Three days in Paracas

We spent three days in a lovely costal town called Paracas, on the South Coast of Peru, 250 km below Lima.

I commented to Michael that Paracas is how I imagined Chincha to be, though maybe a little more tourist driven. It’s relaxed, easy going. Musicians busk in the street, everyone walks at a slow pace.

Kids playing on the foreshore

Kids playing on the foreshore

Many of the buildings have signs reading “Paracas es turismo, no puerto industrial,” protesting against the expansion of industry in this ecologically important area.

Paracas basically has the highway, a middle street, and the seaside promenade. There are sprukers outside of each of the many restaurants and tourism agencies, but they’re not too pushy. By the end of our time there, a few would just say, ‘hi, how’s it going?’

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The swimming beach is surrounded by fishing and tour boats

Paracas seems to be a popular place for Latino tourists and weekend visitors from the capital.  The bay is beautiful, with sand dunes in the background, calm water in the bay, and brightly coloured umbrellas lining the shore.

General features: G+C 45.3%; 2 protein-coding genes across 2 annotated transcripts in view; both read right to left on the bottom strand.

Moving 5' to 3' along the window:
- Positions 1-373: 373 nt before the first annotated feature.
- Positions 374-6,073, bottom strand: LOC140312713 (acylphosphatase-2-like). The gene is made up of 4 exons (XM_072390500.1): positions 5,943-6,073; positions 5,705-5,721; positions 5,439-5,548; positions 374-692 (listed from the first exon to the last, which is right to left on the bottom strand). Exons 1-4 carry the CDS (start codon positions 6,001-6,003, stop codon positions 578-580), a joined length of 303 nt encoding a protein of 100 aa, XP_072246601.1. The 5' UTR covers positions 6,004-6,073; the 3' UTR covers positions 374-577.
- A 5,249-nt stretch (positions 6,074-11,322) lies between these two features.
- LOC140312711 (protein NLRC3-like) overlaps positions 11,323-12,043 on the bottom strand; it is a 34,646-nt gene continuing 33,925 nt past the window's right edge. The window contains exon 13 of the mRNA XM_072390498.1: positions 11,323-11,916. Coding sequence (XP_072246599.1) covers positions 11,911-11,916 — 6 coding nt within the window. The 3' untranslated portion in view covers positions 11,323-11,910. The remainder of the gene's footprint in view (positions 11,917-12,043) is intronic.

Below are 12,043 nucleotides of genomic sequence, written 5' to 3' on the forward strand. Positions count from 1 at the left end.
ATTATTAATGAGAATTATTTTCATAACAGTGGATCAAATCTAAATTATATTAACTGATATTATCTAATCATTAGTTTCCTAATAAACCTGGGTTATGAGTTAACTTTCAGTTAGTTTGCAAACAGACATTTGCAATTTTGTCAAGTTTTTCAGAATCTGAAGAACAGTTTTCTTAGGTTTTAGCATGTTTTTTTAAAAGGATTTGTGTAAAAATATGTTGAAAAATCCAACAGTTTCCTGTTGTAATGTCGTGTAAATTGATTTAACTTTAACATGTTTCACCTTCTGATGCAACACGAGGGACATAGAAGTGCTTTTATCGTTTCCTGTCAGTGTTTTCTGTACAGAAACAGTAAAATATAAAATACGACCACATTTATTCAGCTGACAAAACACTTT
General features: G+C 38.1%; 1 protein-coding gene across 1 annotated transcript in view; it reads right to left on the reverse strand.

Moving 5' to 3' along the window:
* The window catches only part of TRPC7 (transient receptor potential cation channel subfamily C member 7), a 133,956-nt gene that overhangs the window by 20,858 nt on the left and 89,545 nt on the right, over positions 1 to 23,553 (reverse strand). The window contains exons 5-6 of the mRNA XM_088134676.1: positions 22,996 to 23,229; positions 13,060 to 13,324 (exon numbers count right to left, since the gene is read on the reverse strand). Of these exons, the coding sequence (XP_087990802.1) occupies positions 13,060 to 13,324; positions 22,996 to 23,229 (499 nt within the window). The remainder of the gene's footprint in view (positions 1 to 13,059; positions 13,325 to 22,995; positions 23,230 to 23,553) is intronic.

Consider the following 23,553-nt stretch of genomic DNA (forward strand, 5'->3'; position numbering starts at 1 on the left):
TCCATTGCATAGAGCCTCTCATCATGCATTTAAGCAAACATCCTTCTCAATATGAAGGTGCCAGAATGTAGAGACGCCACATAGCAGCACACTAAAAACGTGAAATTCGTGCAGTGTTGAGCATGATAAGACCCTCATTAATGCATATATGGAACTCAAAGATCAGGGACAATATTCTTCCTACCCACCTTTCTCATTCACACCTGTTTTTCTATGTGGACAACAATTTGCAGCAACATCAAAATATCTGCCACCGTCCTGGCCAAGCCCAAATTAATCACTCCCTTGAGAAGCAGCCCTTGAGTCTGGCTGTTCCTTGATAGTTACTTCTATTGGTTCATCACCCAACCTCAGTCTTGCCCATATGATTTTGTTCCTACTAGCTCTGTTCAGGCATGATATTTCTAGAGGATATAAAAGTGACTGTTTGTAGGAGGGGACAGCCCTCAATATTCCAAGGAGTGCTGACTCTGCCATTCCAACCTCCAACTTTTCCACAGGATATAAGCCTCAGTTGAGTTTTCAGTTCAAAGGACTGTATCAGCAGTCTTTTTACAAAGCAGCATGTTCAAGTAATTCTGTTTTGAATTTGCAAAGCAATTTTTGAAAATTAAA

From the roof of the hotel. We borrowed a bit of umbrella shade from an old lady watching the grandkids

From the roof of the hotel. We borrowed a bit of umbrella shade from an old lady watching the grandkids

We noticed that not one of the families or individuals swimming were gringos. Maybe we’re spoilt from home, maybe we’re just too fussy. The weather was hot and the water refreshing; but the sand is blackish, with occasional lolly wrappers and empty bottles, and the shallows are filled with green kelp which sticks to your skin with each wave. The local kids seemed to have heaps of fun, but we couldn’t bring ourselves to go in.

These guys spent all day busking on the street, then moved into the bars

These guys spent all day busking on the street, then moved into the bars

Apart from dining in restaurants three meals a day and admiring the view, we did partake in some activities: we went on a quad bike tour of the Paracas National Park, which is mostly sand dunes and ocean;  we hired pushbikes and visited the museum, a 10 km return trip through desert; and went on a boat trip to the Ballestas Islands, the ‘poor man’s Galapagos’. Each of these were fun and I’d love to tell you about them but I think Michael wants to.

Coming soon

Coming soon

The tour companies also offered day trips to other places like Ica and Huacachina, but we decided to go there to stay rather than paying for tours.

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